A Phenomenal Theory of Grasping and Understanding

In Andrei Ionuţ Mărăşoiu & Mircea Dumitru (eds.), Understanding and Conscious Experience: Philosophical and Scientific Perspectives. Routledge (forthcoming)
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There is a difference between merely thinking that P and really grasping that P. For example, Jackson's (1982) black-and-white Mary cannot (before leaving her black-and-white room) fully grasp what it means to say that fire engines are red, but she can perfectly well entertain the thought that fire engines are red. The contrast between merely thinking and grasping is especially salient in the context of certain moral decisions. For example, an individual who grasps the plight of starving children thanks to evocative images seems much more likely to donate for the children's benefit than someone who is merely told about their plight. This paper offers a phenomenal account of grasping according to which grasping a content (whether a proposition or concept) consists in one's thoughts about the content being constituted by phenomenal experiences of constituents of the content. This account improves on earlier phenomenal accounts of grasping (Bourget 2017a, 2018) by allowing for partial grasping and generalizing to concepts. The paper also addresses objections to phenomenal accounts of grasping, including the objection that recent developments in AI technology show that consciousness is irrelevant to grasping and understanding.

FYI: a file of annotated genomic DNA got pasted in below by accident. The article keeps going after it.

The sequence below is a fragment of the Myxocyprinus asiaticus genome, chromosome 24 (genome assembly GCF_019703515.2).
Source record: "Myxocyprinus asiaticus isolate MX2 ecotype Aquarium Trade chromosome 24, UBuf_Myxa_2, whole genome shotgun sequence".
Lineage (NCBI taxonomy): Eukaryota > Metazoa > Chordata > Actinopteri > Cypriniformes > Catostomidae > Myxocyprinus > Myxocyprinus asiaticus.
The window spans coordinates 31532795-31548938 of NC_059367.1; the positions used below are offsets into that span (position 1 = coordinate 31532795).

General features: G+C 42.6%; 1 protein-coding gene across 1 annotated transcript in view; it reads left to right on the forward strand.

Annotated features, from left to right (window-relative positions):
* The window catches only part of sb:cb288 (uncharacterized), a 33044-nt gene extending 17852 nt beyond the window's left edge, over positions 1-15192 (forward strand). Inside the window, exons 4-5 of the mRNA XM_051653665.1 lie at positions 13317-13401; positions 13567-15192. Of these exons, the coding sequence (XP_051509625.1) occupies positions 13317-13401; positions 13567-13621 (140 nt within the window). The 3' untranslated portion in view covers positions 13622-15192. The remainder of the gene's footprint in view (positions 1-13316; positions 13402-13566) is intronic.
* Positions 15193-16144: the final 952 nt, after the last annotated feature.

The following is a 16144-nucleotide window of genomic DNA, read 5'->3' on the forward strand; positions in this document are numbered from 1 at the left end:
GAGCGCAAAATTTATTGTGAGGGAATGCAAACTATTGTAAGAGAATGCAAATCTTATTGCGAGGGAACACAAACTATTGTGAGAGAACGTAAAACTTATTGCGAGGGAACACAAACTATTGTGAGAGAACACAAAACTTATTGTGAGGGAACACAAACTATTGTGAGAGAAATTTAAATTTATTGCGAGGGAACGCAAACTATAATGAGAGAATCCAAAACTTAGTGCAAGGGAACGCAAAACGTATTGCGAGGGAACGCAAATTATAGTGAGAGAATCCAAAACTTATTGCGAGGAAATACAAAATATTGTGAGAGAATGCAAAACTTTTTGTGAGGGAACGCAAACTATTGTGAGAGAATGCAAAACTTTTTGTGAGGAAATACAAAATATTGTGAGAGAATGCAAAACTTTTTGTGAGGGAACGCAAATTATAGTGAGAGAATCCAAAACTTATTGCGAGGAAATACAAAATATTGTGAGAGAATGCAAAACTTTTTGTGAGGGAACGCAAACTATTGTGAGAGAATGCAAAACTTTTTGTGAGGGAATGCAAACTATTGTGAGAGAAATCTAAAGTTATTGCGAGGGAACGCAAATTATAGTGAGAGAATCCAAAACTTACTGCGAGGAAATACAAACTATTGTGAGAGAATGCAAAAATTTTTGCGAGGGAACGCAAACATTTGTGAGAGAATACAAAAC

Author's Profile

David Bourget
University of Western Ontario


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